wage war by way of deception
Winning wars in the Information Age largely depends on who wins the battle for public opinion. Thus it came as no surprise to see the Anti-Defamation League attack a professor on a high-profile California campus because he was critical of Israeli policy. The ADL’s well-timed intimidation campaign created a chilling effect nationwide that extended over five time-critical months while a new president—promising change—was reassessing U.S.-Israeli policy.
The success of this silencing tactic on a university campus offers a microcosm of how a similar shared bias induced the U.S. to wage war in Iraq based on false intelligence fixed around a pro-Israeli agenda. From late 2001 until March 2003, pro-Israeli war-planners dismissed—or sought to discredit—anyone critical of intelligence fixed around the pre-determined goal of invading Iraq, a strategy long sought by those favoring the expansionist goals of Greater Israel.
At the University of California Santa Barbara, proceedings against sociology Professor William Robinson dragged on until 100 professors and 20 department heads demanded they end. The intimidation campaign spanned the time from the Israeli attack on Gaza to Israeli Prime Minister Benjamin Netanyahu’s visit to the White House. Not until June 24th did university administrators terminate all proceedings. By then, the damage was done—not just to the reputation of Robinson and the University of California but also to national security.
The ADL and the Simon Wiesenthal Center attacked Robinson after he posted on his website a photo essay critical of Israeli policy that had circulated for weeks on the Internet. In this case, Aaron Ettenberg, a member of the Faculty Senate Charges Committee, collaborated with Santa Barbara rabbi Arthur Gross-Schaefer who reviled Robinson locally and urged—along with the ADL—that he be disciplined for this “anti-Semitic” conduct.
With the exception of Chancellor Henry Yang, everyone involved was Jewish, including Robinson. At the urging of the rabbi, ADL President Abe Foxman and ADL’s nationwide network, Dr. Yang was intimidated with threats to withhold university funding. Ettenberg had served the previous two years as president of the local chapter of B’nai B’rith, an ADL affiliate. Gross-Schaefer was director of the local chapter of Hillel, another ADL affiliate.
Mark Yudof, president of the University of California, opted not to intervene. His wife, Judith, is the immediate past international president of the United Synagogue of Conservative Judaism representing 760 synagogues. She is also a director of Hillel, the Jewish youth organization. As with the dominance of pro-Israelis among war-planners, the bias does not stop there. The chairman of the Board of Regents is Richard Blum whose wife, U.S. Senator Dianne Feinstein, serves as the pro-Israeli, pro-war chairman of the Senate Select Committee on Intelligence.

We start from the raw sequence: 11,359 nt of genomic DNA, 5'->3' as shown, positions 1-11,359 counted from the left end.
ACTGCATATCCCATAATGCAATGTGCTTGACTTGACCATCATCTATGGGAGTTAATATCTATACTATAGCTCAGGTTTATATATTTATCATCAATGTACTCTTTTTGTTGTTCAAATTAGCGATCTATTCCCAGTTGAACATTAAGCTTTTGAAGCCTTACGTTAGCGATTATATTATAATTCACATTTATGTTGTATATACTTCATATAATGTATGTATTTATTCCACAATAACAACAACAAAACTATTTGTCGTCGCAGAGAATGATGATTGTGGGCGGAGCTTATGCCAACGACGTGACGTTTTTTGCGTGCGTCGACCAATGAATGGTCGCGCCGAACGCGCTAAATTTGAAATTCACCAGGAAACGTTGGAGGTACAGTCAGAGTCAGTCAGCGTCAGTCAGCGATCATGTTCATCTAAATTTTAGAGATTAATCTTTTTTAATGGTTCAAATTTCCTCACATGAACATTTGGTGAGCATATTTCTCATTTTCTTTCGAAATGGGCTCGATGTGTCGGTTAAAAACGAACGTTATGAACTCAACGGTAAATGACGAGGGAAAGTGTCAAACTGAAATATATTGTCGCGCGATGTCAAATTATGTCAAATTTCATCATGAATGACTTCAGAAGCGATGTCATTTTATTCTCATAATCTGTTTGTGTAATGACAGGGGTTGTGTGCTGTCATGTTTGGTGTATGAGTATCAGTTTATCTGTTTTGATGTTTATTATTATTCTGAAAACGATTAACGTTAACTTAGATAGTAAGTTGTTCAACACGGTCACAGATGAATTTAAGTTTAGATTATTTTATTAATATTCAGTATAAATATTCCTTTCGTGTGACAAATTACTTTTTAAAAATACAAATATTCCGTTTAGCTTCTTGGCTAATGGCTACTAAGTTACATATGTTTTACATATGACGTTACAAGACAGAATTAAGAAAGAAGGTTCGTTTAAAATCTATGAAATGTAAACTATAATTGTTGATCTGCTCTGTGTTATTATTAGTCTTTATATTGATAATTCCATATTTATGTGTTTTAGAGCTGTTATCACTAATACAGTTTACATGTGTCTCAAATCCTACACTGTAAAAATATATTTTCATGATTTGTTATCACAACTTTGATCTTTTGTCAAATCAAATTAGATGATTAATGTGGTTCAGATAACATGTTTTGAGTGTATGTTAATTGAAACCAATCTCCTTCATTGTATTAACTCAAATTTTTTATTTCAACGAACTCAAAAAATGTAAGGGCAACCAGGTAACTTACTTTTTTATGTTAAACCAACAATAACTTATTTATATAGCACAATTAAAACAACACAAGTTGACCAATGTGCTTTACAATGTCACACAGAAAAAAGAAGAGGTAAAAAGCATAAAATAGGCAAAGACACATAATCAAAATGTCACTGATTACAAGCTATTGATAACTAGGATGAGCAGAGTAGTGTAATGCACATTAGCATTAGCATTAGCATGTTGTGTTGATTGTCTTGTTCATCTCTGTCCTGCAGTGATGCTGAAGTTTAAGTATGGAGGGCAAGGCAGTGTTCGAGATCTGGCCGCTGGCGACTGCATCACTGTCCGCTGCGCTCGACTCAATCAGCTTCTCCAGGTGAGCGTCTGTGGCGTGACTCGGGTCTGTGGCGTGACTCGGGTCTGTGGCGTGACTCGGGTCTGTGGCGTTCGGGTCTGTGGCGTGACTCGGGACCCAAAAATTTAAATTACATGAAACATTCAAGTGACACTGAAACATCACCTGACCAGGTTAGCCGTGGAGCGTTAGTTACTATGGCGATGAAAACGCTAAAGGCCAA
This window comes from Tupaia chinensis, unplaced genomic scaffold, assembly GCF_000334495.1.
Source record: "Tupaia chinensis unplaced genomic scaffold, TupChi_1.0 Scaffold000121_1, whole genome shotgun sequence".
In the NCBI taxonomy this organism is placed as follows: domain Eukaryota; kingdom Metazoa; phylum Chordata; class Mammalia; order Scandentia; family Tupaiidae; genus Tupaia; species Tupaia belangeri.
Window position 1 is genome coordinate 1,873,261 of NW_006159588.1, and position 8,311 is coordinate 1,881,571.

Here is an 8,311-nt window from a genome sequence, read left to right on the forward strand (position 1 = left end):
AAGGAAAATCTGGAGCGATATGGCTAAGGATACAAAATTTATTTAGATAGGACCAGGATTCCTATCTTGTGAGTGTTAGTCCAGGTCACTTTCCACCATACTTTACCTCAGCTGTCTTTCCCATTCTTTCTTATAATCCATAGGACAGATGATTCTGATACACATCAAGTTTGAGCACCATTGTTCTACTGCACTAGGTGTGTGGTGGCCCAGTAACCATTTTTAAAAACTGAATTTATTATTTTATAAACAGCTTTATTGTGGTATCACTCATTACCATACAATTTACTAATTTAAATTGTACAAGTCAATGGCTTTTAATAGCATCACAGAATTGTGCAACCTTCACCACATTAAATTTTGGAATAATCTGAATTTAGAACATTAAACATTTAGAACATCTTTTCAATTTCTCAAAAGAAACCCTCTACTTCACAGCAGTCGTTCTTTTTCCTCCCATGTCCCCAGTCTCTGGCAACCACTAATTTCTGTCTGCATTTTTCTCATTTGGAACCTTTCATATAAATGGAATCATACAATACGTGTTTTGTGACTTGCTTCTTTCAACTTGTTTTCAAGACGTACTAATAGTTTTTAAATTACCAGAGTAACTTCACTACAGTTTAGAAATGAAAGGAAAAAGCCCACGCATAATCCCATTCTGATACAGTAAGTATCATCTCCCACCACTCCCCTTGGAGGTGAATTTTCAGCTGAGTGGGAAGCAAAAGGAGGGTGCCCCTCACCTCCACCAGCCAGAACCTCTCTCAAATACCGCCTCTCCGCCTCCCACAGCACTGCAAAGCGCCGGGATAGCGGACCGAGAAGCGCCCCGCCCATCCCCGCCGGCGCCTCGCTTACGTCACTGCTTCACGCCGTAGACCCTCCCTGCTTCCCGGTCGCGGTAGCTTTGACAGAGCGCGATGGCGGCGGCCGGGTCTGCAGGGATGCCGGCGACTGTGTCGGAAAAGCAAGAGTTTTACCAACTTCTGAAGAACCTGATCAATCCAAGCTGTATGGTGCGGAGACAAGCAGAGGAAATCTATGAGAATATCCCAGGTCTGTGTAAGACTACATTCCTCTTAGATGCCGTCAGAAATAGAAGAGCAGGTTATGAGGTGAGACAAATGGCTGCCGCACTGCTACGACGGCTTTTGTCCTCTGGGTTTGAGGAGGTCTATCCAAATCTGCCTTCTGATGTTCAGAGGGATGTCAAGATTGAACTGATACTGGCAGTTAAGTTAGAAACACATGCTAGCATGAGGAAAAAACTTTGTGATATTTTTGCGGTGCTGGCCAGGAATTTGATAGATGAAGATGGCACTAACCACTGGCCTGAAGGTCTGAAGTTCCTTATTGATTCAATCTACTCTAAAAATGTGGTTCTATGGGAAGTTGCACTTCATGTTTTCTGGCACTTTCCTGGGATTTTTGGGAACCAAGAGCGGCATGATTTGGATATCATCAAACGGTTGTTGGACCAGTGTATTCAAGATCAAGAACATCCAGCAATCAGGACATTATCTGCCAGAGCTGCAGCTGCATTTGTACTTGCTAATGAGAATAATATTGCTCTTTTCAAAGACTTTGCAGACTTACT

The relevant question is this: Would a faculty member and a rabbi have risked their careers and their reputations absent their confidence that—based on the shared background and bias of senior university administrators—they could operate with impunity? Absent such support, would this ADL-directed operation have dragged on for five months?
Those genuinely concerned about anti-Semitism must explain how this intimidation campaign was allowed to succeed. In the same way that facts were denied a deceived American public in the lead-up to the March 2003 invasion of Iraq, this silencing campaign sought to deny students the facts required to understand the role of Israel in world affairs. Absent access to facts, how can an informed populace preserve a system of self-governance? There is no greater threat to a free people.
Attempts to suppress debate where U.S. policies toward Israel are at stake cut to the core of how national security has been compromised by this entangled alliance. All Americans, including Jewish-Americans, must ensure that those complicit in such conduct are held accountable. And that those targeted are celebrated when, as here, they demonstrate the courage and fortitude to defend academic freedom under pressure from such multi-faceted, well-coordinated assaults.
Intimidation campaigns have long been critical to those whose operations can succeed only when protected from public scrutiny. Where, as here, pro-Israeli operatives seek to silence on-campus critics of a foreign nation, defenders of this nation’s security must fight back by making this behavior transparent and its motives apparent.
Duplicity remains a weapon routinely deployed by those instructed by Tel Aviv to “wage war by way of deception” (the motto of the Israeli Mossad). In the Information Age, why would anyone expect war to be waged in any other way? To prevail in such warfare, a shift in focus is required to make treason transparent before it works its intended impact on public opinion.
Other than an enemy within, who would seek to deny Americans—including college students—the facts needed to make informed choices, especially on an issue as critical as waging war in the Middle East? If not Israel and its advocates, who else would seek to silence critics of Israeli policy just as those who induced the U.S. to war in Iraq intensify their efforts to expand this conflict to Iran? If the behavior described is not treason, what is?